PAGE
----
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Simple change to patient IDs reduced order errors in neonatal ICU

A new experiment with naming protocols at a neonatal intensive care unit found that medical errors by the NICU's staff members plummeted thanks to the new naming process. The incredibly study, which is so simple at its heart that it makes you wonder why it isn't done more often, was performed at a Milwaukee NICU.

Previously, the NICU used a conventional naming approach for newborn babies that needed to be in intensive care. Many of these babies haven't been named yet by their parents, and thus, the medical professionals in the NICU need to come up with a naming protocol so that they can identify these babies. This means naming each baby "babyboy" or "babygirl" with a number attached as well to differentiate the babies.

This naming method is used by approximately 80 percent of other NICUs. In other words, it is standard protocol for most facilities. But what the Milwaukee NICU realized is that errors were occurring far too often because the staff members were mixing up patients as a result of the generic naming protocol.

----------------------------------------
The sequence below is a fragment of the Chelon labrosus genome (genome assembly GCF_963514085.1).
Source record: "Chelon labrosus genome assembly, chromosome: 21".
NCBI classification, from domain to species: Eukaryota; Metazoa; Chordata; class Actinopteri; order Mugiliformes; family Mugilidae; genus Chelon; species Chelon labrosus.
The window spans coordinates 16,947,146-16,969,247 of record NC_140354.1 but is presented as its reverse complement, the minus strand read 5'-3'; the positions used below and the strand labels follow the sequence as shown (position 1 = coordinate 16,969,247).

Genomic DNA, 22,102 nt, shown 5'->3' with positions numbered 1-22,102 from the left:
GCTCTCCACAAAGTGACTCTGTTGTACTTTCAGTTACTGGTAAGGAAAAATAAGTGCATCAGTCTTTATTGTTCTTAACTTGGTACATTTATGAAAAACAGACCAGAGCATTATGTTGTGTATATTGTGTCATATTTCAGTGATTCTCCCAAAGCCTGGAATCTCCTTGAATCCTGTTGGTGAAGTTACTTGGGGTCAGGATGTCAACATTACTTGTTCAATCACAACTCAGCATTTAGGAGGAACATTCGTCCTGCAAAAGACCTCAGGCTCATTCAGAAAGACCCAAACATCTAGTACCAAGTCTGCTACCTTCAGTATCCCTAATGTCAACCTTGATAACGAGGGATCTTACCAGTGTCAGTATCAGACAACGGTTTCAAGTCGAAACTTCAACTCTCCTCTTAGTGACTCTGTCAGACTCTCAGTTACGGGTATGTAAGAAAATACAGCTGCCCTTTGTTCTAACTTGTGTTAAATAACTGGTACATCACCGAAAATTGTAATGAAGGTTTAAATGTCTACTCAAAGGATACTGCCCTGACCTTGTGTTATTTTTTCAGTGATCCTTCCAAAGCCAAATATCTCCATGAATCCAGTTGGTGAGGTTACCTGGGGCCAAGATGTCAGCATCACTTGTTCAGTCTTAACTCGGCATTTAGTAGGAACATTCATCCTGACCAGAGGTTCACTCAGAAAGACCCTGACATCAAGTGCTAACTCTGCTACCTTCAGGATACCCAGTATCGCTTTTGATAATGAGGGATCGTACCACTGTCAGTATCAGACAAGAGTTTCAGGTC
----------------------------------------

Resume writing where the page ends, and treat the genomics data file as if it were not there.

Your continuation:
So they implemented a more dynamic naming process, giving the babies more specific names such as "Wendysgirl" or "BabyJackson" to better differentiate them. What the Milwaukee NICU found is that wrong-patient electronic orders dropped by 36 percent under the new naming system.

This is a tremendous solution to a major problem, but it's also a reminder that medical staff members are human. They make mistakes. That doesn't excuse those mistakes in any way. To the contrary, it means that those medical professionals should be held accountable for their mistakes.

Source: Vox, "How one hospital protected newborn babies from medical errors -- just by changing their wristbands," Sarah Kliff, July 25, 2015

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